Once again, I am denied It’s the Great Pumpkin, Charlie Brown. Apple TV + has it, and the other Charle Brown holiday specials are locked up. If you have Apple TV +, you can watch any of these wonderful shows anytime, which would be the same if you own them on DVD but forget catching them on broadcast TV.
(In full disclosure, Apple did allow A Charlie Brown Christmas to be shown on PBS for one night the first year they owned them).
Look, I know I am an old fart. I actually still watch network television, I am cable connected, and I truly believe that the facility we now have to get what we want, when we want it, how we want it, while we sit wrapped in the comfy confines of our living room couch does us more bad than good, I feel. My buddy Tom and I often have this discussion when we start to rant about the current generation with our “Hey, you kids, get your bikes off my lawn” (quick story about that…Tom and I grew up on the same street, and he lived next door to an old guy who not only didn’t want you to park your bikes in front of his house but would doddle out his front door and push the offending bikes off the sidewalk in front of his house, right into the street). Tom and I postulate that since we can all pretty much à la carte our lives, we rarely get introduced by anything we haven’t been looking for. Our experiences are truncated; therefore, our education about life is lessened. The creative programming of radio shows a lost art, practiced now only across satellite radio, where we still have the ability to truncate our choices, spinning across all the specific shows we can seek.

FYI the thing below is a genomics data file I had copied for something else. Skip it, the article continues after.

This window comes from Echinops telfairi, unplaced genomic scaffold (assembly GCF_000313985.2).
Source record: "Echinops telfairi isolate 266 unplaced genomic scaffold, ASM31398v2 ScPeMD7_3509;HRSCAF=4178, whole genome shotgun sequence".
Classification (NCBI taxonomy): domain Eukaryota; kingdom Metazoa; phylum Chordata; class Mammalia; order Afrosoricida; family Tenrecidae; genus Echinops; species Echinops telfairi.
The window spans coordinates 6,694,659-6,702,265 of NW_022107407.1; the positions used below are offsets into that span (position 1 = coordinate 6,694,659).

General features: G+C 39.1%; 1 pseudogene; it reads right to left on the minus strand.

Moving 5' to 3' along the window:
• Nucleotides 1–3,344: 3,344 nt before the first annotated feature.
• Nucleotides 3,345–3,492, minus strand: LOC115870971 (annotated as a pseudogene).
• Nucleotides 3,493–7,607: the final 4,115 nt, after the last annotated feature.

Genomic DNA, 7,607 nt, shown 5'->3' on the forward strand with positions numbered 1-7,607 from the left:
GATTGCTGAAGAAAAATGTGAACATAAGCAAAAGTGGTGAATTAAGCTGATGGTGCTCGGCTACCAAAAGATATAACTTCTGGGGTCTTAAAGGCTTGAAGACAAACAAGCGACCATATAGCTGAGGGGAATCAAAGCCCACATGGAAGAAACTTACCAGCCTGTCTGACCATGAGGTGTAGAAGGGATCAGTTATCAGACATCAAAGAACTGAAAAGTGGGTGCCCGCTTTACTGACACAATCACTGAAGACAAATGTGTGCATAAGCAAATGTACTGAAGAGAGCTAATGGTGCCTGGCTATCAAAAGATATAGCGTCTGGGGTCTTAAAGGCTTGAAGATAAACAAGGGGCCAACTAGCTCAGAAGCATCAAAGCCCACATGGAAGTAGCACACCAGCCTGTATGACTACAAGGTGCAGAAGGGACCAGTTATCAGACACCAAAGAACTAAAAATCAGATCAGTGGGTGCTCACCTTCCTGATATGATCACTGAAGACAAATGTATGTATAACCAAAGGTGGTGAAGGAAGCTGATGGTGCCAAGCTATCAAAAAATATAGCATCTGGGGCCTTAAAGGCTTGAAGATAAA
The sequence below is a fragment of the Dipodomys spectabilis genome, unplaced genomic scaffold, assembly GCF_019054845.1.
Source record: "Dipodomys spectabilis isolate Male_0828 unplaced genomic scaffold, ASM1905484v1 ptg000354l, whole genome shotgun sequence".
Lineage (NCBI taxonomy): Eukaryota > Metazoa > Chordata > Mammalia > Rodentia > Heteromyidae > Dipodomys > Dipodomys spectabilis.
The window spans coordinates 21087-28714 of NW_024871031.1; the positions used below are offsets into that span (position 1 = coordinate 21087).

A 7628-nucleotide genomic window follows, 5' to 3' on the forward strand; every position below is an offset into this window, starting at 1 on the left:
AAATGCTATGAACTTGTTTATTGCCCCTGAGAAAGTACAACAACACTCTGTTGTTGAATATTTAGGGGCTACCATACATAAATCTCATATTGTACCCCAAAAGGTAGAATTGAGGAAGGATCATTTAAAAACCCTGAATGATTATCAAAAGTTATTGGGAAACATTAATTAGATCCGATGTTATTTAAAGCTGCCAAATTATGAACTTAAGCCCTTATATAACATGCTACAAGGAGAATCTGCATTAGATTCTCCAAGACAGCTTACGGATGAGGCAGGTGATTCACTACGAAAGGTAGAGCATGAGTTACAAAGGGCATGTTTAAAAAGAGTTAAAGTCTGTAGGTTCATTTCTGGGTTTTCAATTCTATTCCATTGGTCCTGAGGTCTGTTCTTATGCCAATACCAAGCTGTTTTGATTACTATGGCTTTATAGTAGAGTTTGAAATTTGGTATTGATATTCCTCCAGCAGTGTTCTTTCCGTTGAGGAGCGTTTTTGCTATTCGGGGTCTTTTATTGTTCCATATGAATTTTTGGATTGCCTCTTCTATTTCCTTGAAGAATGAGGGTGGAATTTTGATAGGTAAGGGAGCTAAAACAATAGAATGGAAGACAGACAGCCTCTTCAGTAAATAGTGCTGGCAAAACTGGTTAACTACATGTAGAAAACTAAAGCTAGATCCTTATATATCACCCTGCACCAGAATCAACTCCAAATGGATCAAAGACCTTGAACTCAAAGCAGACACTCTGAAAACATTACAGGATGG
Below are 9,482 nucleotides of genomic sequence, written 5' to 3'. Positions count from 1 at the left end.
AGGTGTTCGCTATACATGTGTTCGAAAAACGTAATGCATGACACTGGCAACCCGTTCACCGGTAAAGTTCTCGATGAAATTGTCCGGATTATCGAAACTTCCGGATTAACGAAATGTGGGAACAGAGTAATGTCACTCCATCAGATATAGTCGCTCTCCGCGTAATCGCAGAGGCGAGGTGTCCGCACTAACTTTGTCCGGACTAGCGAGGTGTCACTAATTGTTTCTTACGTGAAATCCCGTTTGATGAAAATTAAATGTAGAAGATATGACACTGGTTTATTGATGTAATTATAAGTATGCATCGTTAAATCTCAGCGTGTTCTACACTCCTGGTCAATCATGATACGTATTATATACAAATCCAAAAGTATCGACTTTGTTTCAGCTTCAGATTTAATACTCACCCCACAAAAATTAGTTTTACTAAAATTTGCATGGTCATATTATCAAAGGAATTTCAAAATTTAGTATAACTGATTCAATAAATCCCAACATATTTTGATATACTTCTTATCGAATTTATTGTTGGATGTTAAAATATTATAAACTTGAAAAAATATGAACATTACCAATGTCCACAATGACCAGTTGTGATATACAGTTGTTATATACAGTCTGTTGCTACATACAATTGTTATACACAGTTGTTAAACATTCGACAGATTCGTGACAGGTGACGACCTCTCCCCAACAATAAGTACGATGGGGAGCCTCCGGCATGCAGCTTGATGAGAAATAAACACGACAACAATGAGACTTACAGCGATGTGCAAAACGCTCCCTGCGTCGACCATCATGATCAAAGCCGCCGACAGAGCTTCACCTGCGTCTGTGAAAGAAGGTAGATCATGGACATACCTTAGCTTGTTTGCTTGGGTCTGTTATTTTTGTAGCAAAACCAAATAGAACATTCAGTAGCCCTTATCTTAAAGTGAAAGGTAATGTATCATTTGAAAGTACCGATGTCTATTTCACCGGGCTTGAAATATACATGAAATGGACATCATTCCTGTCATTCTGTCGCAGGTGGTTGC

But back to Apple TV +. I can’t damn them for making a business decision to buy the Chuck shows. But even if I can stream a show or pluck it out of a DVD case and slip it in (that’s what she said), the problem (and I know this is wholly my problem, it’s not a big deal, ok, I get that) is that I am once again, ala carting my life. And life, for me, is as much about the surprises that come at me (and granted, those surprises, as you grow older, are usually more bad than good). I like to try and plan and make sure I am home to catch the holiday TV specials I so loved as a kid, as much as I love them now. I don’t want a Spotify algorithm picking songs for me based on my past choices or Amazon making recommendations by considering my shopping of a month ago.
And I damn well abhorred a supposed world-wide epidemic that took us all away from socializing in person for two long years and ended up making such paranoid weaklings of big sections of the population who will never again want to venture out of their homes without a mask.
Or does this all come down to being aged-out of life? Am I complaining about the same thing, in how it relates today, that everyone my age begins to rail against, mainly, that what I once cared about, needed, and enjoyed has become obsolete, pretty much as I have? I really don’t know, although I fear what I just wrote is true.
I just really wanted to watch It’s the Great Pumpkin, Charlie Brown this year.